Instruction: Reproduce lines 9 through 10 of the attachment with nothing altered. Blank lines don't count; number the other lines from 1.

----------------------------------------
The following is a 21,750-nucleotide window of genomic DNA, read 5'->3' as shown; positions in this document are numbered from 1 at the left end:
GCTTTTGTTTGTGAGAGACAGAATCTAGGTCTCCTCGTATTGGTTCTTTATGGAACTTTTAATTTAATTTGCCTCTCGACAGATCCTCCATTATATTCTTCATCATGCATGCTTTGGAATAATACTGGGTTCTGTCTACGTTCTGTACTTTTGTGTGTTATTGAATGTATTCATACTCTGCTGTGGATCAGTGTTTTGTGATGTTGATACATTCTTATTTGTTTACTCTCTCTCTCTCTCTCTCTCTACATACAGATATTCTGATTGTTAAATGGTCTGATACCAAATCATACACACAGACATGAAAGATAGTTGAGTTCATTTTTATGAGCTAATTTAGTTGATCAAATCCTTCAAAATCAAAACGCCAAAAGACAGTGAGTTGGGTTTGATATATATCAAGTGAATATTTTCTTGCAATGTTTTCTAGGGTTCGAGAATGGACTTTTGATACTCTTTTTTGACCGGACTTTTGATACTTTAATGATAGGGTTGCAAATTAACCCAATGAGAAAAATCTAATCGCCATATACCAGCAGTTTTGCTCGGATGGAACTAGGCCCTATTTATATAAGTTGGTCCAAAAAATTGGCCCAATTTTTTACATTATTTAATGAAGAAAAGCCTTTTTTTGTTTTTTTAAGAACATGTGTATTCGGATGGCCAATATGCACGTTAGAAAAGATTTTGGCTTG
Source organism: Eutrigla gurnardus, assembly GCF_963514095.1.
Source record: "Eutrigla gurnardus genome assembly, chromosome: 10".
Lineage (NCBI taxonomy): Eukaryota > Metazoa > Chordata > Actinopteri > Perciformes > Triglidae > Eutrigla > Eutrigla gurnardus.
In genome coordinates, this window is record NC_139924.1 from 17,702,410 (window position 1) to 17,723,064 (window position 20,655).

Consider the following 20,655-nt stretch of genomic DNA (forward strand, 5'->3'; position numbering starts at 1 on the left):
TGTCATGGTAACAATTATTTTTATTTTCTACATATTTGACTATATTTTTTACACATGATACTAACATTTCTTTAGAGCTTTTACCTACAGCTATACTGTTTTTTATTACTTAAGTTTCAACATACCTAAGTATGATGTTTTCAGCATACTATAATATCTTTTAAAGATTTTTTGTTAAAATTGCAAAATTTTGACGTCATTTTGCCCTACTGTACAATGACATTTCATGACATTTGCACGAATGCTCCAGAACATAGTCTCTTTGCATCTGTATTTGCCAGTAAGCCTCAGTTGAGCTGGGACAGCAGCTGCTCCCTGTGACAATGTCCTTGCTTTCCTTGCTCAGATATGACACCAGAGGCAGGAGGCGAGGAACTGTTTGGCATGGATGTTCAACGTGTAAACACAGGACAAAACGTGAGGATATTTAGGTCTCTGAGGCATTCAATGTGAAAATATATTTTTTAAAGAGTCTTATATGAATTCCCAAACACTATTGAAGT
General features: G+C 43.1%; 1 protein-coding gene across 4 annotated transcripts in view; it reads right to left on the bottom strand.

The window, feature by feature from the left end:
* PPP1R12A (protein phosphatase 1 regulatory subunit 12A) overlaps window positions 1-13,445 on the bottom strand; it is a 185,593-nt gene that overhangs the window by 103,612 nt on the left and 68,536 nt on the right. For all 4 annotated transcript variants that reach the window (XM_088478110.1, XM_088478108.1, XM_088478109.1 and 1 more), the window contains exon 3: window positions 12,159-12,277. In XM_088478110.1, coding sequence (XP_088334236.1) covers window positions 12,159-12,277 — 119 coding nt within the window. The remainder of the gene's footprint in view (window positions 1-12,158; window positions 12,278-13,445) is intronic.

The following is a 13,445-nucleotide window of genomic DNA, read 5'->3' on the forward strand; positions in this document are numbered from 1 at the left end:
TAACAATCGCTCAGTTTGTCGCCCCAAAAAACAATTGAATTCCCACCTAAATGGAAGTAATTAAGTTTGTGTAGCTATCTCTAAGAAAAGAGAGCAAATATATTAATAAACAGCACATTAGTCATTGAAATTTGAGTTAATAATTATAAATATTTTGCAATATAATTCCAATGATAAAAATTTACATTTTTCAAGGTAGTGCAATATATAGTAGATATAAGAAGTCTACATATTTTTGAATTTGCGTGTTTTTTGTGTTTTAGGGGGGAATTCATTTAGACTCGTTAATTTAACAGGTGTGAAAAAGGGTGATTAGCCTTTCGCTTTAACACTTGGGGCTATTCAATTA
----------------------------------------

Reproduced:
General features: G+C 43.1%; 1 protein-coding gene across 4 annotated transcripts in view; it reads right to left on the bottom strand.

The window, feature by feature from the left end: